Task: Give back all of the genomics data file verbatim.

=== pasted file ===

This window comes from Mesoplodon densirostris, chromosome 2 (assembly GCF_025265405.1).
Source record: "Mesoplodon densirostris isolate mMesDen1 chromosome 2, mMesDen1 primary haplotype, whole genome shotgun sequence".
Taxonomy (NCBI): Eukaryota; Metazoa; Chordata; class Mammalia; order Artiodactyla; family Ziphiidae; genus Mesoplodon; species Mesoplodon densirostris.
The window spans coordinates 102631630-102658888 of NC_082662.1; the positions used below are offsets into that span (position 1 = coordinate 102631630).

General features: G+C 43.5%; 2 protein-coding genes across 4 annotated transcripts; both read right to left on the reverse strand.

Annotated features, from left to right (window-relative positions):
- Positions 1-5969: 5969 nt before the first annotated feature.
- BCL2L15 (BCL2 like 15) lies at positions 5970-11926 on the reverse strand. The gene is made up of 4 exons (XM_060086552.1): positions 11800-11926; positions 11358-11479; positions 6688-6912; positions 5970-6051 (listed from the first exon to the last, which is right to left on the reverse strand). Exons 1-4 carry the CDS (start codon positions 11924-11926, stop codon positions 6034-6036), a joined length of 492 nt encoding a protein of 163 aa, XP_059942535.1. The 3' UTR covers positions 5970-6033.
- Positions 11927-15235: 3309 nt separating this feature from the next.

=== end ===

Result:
This window comes from Mesoplodon densirostris, chromosome 2 (assembly GCF_025265405.1).
Source record: "Mesoplodon densirostris isolate mMesDen1 chromosome 2, mMesDen1 primary haplotype, whole genome shotgun sequence".
Taxonomy (NCBI): Eukaryota; Metazoa; Chordata; class Mammalia; order Artiodactyla; family Ziphiidae; genus Mesoplodon; species Mesoplodon densirostris.
The window spans coordinates 102631630-102658888 of NC_082662.1; the positions used below are offsets into that span (position 1 = coordinate 102631630).

General features: G+C 43.5%; 2 protein-coding genes across 4 annotated transcripts; both read right to left on the reverse strand.

Annotated features, from left to right (window-relative positions):
- Positions 1-5969: 5969 nt before the first annotated feature.
- BCL2L15 (BCL2 like 15) lies at positions 5970-11926 on the reverse strand. The gene is made up of 4 exons (XM_060086552.1): positions 11800-11926; positions 11358-11479; positions 6688-6912; positions 5970-6051 (listed from the first exon to the last, which is right to left on the reverse strand). Exons 1-4 carry the CDS (start codon positions 11924-11926, stop codon positions 6034-6036), a joined length of 492 nt encoding a protein of 163 aa, XP_059942535.1. The 3' UTR covers positions 5970-6033.
- Positions 11927-15235: 3309 nt separating this feature from the next.